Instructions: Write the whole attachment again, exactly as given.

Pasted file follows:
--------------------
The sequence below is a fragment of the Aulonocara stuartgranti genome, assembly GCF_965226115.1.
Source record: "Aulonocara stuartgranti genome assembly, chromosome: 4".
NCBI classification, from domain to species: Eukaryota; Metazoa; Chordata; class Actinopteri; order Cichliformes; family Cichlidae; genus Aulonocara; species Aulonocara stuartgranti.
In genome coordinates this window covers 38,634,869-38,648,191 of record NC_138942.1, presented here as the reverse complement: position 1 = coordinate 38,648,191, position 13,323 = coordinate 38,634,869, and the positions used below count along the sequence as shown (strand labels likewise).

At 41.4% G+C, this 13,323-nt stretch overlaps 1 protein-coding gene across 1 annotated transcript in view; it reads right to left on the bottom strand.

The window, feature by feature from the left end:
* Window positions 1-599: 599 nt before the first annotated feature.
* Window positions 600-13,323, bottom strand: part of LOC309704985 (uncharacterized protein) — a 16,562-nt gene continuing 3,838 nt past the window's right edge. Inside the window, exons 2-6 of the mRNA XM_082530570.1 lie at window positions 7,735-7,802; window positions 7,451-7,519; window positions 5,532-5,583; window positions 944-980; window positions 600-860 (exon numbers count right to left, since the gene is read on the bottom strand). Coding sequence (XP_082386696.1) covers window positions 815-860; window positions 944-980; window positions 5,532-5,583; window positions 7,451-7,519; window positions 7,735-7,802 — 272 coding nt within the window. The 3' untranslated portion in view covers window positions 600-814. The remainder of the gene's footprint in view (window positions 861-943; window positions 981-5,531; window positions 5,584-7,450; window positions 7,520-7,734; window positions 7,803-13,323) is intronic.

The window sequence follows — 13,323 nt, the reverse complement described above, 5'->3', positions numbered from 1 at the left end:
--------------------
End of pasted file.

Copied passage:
The sequence below is a fragment of the Aulonocara stuartgranti genome, assembly GCF_965226115.1.
Source record: "Aulonocara stuartgranti genome assembly, chromosome: 4".
NCBI classification, from domain to species: Eukaryota; Metazoa; Chordata; class Actinopteri; order Cichliformes; family Cichlidae; genus Aulonocara; species Aulonocara stuartgranti.
In genome coordinates this window covers 38,634,869-38,648,191 of record NC_138942.1, presented here as the reverse complement: position 1 = coordinate 38,648,191, position 13,323 = coordinate 38,634,869, and the positions used below count along the sequence as shown (strand labels likewise).

At 41.4% G+C, this 13,323-nt stretch overlaps 1 protein-coding gene across 1 annotated transcript in view; it reads right to left on the bottom strand.

The window, feature by feature from the left end:
* Window positions 1-599: 599 nt before the first annotated feature.
* Window positions 600-13,323, bottom strand: part of LOC309704985 (uncharacterized protein) — a 16,562-nt gene continuing 3,838 nt past the window's right edge. Inside the window, exons 2-6 of the mRNA XM_082530570.1 lie at window positions 7,735-7,802; window positions 7,451-7,519; window positions 5,532-5,583; window positions 944-980; window positions 600-860 (exon numbers count right to left, since the gene is read on the bottom strand). Coding sequence (XP_082386696.1) covers window positions 815-860; window positions 944-980; window positions 5,532-5,583; window positions 7,451-7,519; window positions 7,735-7,802 — 272 coding nt within the window. The 3' untranslated portion in view covers window positions 600-814. The remainder of the gene's footprint in view (window positions 861-943; window positions 981-5,531; window positions 5,584-7,450; window positions 7,520-7,734; window positions 7,803-13,323) is intronic.

The window sequence follows — 13,323 nt, the reverse complement described above, 5'->3', positions numbered from 1 at the left end: